efe-epaUnited Nations

The United Nations on Tuesday downgraded its forecast for world economic growth, announcing that it expects overall growth of 2.7 percent this year and 2.9 percent in 2020.

In a revision of its earlier economic outlook, the international body modified downward the figures it had published in January, when it said that it expected the world economy to grow by 3.0 percent both in 2019 and in 2020.

The downward adjustment came as a result of trade tensions and political uncertainty, a complicated confluence of internal and external factors affecting most of the developed and developing economies, the UN said.

Thus, after growing at a 3.0 percent clip in 2018, according to UN figures, the world economic growth rate is predicted to slow slightly to 2.7 percent this year, taking these adjusted figures into account, a situation that reinforces the theory that the current cycle of growth has reached its peak.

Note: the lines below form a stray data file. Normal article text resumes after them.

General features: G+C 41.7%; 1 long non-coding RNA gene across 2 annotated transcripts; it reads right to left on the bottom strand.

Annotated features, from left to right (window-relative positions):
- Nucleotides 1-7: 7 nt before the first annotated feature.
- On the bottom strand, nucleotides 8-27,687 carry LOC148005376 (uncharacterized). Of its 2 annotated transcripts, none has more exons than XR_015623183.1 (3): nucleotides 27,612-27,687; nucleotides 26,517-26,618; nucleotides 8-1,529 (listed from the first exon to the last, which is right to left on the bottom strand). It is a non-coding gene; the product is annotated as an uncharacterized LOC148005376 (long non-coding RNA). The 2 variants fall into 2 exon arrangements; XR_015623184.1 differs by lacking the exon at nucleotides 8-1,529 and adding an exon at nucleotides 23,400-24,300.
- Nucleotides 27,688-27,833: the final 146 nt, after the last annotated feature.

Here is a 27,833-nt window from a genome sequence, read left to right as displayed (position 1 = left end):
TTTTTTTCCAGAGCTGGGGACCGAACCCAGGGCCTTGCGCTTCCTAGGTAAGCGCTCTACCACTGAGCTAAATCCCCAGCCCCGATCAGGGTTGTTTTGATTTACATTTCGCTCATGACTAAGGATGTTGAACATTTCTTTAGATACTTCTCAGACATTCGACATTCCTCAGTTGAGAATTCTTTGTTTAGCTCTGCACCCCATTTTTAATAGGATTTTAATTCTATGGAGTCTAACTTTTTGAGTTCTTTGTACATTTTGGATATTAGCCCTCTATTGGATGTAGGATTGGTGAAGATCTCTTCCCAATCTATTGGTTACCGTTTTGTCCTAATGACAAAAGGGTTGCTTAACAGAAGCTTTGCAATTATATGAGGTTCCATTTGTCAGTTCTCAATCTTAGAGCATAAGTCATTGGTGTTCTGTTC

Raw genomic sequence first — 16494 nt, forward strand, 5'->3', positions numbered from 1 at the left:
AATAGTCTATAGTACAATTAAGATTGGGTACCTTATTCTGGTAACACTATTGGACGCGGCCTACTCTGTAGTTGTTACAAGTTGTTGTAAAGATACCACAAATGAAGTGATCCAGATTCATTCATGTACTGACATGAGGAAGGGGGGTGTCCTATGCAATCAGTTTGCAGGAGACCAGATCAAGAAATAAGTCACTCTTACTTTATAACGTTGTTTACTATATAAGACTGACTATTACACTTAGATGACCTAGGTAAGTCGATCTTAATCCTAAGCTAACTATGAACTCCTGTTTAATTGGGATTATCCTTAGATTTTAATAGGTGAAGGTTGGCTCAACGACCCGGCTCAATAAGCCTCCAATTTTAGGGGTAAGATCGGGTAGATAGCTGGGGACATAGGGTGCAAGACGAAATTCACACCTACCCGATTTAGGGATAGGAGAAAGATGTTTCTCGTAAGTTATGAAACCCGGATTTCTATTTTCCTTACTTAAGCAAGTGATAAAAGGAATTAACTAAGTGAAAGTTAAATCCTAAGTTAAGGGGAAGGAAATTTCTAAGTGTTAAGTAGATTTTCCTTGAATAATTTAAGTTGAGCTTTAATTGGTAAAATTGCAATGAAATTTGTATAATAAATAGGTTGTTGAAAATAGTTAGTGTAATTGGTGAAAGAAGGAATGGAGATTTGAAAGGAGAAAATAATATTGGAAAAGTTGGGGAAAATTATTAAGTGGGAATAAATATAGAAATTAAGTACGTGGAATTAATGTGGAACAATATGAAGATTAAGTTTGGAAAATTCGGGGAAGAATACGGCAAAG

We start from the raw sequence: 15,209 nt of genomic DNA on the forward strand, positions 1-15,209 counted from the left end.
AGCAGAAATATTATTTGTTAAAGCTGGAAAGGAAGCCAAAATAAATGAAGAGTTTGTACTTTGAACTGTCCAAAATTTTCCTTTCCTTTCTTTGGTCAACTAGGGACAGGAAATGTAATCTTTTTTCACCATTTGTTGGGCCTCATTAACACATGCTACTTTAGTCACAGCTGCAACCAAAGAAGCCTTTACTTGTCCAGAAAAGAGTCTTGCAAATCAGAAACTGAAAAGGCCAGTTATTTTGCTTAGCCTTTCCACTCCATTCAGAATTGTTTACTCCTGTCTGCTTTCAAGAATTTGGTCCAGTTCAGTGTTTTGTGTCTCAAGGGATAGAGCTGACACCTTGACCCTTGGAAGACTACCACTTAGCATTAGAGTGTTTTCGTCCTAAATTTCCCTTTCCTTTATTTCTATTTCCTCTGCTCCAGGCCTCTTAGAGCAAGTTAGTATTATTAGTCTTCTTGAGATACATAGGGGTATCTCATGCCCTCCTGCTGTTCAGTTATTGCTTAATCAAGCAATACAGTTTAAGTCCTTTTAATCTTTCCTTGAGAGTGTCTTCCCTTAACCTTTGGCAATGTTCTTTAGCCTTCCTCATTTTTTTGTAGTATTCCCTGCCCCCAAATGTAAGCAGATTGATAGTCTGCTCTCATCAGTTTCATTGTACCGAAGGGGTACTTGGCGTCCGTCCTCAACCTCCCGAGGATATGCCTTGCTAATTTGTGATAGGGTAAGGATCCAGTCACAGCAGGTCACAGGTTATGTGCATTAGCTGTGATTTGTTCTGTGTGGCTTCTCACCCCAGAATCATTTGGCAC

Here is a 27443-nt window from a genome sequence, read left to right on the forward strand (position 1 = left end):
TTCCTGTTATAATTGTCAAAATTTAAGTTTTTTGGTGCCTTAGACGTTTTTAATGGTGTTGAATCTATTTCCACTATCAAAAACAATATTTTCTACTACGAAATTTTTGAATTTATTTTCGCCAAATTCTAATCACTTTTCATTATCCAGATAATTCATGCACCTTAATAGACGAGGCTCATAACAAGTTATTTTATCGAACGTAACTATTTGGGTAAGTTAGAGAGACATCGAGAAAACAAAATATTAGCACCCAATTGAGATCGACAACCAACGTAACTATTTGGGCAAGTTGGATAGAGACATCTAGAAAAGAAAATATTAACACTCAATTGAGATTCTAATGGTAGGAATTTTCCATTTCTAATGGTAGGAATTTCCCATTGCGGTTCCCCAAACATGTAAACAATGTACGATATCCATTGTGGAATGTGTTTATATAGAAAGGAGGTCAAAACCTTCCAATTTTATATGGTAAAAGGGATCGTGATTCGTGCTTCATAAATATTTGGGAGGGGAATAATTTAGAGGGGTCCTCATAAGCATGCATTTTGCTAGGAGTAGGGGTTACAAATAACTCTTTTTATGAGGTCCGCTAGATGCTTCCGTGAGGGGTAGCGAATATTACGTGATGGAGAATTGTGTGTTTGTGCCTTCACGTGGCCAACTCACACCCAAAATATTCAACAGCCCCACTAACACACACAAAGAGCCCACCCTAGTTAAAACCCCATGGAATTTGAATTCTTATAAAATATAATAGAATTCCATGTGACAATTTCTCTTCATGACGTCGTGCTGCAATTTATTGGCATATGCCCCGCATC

The UN predicts for 2019 that the United States' economy will grow at 2.3 percent, while the European Union's overall economy will expand at 1.5 percent, Japan at 0.8 percent and Russia at 1.4 percent.

Meanwhile, the developing economies as a group will expand at 4.1 percent, with Latin America and the Caribbean bringing up the rear with growth of just 1.1 percent.

The UN also emphasized the existence of several risks that could slow economic growth even more, mainly increased trade tensions but also a deterioration in financial conditions and the effects of climate change.

Amid the widening trade war between the US and China, the UN projects that world trade will grow in 2019 by 2.7 percent, significantly below the 3.6 percent growth achieved in that area last year.

The international organization warned that if big governments continue raising tariffs and ratcheting up the trade war the less developed economies could suffer, too, above all those whose exports depend in large measure on the larger economies.

At the same time, the UN said that the flexibility of monetary policies adopted by some central banks in response to slower growth could produce financial imbalances if they continue for a prolonged period.